Historic Alzheimer’s funding increase signed into law, answering Alzheimer’s Association call for action
The Alzheimer’s Association, the leading advocate for federal Alzheimer’s disease research funding and caregiver support, highlighted the historic $350 million increase for Alzheimer’s disease research funding in the FY2016 budget, signed into law today by President Barack Obama.
“On behalf of over 5 million Americans living with Alzheimer’s and their over 15 million caregivers, this funding cannot come a moment too soon,” said Harry Johns, president and CEO of the Alzheimer’s Association. “Congress has answered our call and the voice of our hundreds of thousands of advocates with a bold, strategic investment that is a necessary next step in our country’s journey to end the Alzheimer’s epidemic.”
This marks the largest increase ever for federal Alzheimer’s research funding — a nearly 60 percent increase over FY2015 funding levels. This bipartisan effort was spearheaded by Senate Appropriations Labor, Health and Human Services, Education and Related Agencies Subcommittee Chairman Roy Blunt (R-Mo.) and Ranking Member Patty Murray (D-Wash.), and by House Appropriations Labor, Health and Human Services, Education and Related Agencies Subcommittee Chairman Tom Cole (R-Okla.). Senate Appropriations Committee Chairman Thad Cochran (R-Miss.) and Ranking Member Barbara Mikulski (D-Md.), and House Appropriations Committee Chairman Hal Rogers (R-Ky.) and Ranking Member Nita Lowey (D-N.Y.) oversaw the inclusion of this pivotal increase in the final negotiated agreement.
The Alzheimer’s Association has led researchers to document the scientific needs and opportunities that stand ready to be addressed with additional funding, advanced awareness and increased concern, and organized hundreds of thousands of advocates across the country who have worked relentlessly, to ensure their message was heard and action was taken.
A report from the Alzheimer’s Association, based on an economic model created by an independent research firm, projects that Medicare spending on people with Alzheimer’s disease will more than quadruple in just over a generation to $589 billion annually in 2050. This analysis showed that a treatment delaying the onset of Alzheimer’s by just five years would save Medicare $345 billion in the first 10 years alone.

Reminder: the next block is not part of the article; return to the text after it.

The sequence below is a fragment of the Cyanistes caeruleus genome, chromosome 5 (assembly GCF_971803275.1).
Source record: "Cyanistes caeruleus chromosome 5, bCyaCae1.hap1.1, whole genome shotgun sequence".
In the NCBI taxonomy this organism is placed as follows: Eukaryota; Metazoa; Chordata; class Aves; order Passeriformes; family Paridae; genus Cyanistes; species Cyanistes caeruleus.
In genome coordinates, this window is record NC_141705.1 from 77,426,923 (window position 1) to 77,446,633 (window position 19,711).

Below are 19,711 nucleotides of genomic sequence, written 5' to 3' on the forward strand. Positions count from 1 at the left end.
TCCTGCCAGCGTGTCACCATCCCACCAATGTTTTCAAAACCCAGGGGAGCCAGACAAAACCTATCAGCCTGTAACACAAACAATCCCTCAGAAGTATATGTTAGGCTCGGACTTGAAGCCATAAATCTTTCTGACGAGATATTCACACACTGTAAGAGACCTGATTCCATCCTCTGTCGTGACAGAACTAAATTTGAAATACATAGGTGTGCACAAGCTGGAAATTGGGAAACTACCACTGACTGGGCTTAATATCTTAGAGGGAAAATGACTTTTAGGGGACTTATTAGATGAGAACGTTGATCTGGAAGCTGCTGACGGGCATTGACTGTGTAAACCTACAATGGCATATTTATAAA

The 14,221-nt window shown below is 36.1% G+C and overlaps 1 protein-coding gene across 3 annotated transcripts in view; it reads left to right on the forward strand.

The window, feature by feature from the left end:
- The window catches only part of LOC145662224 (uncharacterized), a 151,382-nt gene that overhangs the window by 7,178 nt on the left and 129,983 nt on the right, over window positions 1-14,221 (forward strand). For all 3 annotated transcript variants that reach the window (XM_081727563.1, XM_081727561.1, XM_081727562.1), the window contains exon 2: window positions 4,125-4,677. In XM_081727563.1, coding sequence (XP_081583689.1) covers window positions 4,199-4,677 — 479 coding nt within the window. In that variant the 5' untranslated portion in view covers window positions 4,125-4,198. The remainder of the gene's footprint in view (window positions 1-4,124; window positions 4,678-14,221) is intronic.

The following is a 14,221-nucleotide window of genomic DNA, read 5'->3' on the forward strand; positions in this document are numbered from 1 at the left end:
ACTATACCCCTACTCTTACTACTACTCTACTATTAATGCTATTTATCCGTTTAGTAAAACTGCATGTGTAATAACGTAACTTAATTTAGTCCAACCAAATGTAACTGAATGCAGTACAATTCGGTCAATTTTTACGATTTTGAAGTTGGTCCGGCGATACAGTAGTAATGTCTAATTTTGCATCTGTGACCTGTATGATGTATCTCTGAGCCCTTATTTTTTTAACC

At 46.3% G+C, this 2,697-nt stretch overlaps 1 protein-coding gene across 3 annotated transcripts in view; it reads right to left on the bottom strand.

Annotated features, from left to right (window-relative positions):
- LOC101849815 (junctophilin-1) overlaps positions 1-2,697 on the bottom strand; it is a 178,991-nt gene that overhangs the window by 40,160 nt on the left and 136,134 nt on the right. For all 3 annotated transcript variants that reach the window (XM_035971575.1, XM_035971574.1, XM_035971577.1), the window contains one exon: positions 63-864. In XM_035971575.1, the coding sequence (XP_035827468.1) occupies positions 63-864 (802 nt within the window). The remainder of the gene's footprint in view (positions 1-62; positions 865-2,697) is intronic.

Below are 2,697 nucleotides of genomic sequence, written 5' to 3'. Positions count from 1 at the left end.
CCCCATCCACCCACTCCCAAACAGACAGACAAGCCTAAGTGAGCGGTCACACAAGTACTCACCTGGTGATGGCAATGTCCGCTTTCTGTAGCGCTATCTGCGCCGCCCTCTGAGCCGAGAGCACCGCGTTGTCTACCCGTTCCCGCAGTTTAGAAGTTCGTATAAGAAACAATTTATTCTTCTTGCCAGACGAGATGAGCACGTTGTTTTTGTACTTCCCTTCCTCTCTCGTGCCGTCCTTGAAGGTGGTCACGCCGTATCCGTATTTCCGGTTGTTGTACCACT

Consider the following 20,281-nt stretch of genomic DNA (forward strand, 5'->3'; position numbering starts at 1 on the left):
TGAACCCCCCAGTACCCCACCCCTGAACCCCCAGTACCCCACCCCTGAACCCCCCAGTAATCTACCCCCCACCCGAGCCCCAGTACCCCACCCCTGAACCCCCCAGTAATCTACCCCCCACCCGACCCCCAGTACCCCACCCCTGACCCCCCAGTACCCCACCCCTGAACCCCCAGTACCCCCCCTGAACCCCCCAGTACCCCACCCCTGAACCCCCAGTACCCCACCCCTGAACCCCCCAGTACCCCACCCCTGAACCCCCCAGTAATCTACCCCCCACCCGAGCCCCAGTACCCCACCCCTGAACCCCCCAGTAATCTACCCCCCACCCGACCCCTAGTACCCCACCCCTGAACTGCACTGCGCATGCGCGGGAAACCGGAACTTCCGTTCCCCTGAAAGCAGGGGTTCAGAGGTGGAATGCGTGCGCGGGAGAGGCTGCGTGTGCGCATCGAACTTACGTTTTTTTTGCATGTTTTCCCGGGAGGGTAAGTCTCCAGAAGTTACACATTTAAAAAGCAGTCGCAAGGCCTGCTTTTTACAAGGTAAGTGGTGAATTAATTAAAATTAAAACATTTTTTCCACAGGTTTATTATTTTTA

“Those of us on the front lines of this fight to end Alzheimer’s know that we need to stay on the offensive. Congress and the president should build on this progress and continue to listen to the leading medical experts and provide them with the resources next year and beyond to prevent, slow and ultimately develop a cure for Alzheimer’s disease,” said Johns.
Alzheimer's disease is the only cause of death among the nation’s top 10 that cannot be prevented, cured or even slowed. Today, there are more than 5 million Americans living with Alzheimer’s disease along with their more than 15 million caregivers.
The Alzheimer’s Association is the leading voluntary health organization in Alzheimer's care, support and research. Our mission is to eliminate Alzheimer’s disease through the advancement of research, to provide and enhance care and support for all affected, and to reduce the risk of dementia through the promotion of brain health. Our vision is a world without Alzheimer’s. For more information, visit alz.org.
The Alzheimer's Association is the world's leading voluntary health organization in Alzheimer care, support and research. Our mission is to eliminate Alzheimer's disease through the advancement of research; to provide and enhance care and support for all affected; and to reduce the risk of dementia through the promotion of brain health. Our vision is a world without Alzheimer's. For more information, visit www.alz.org.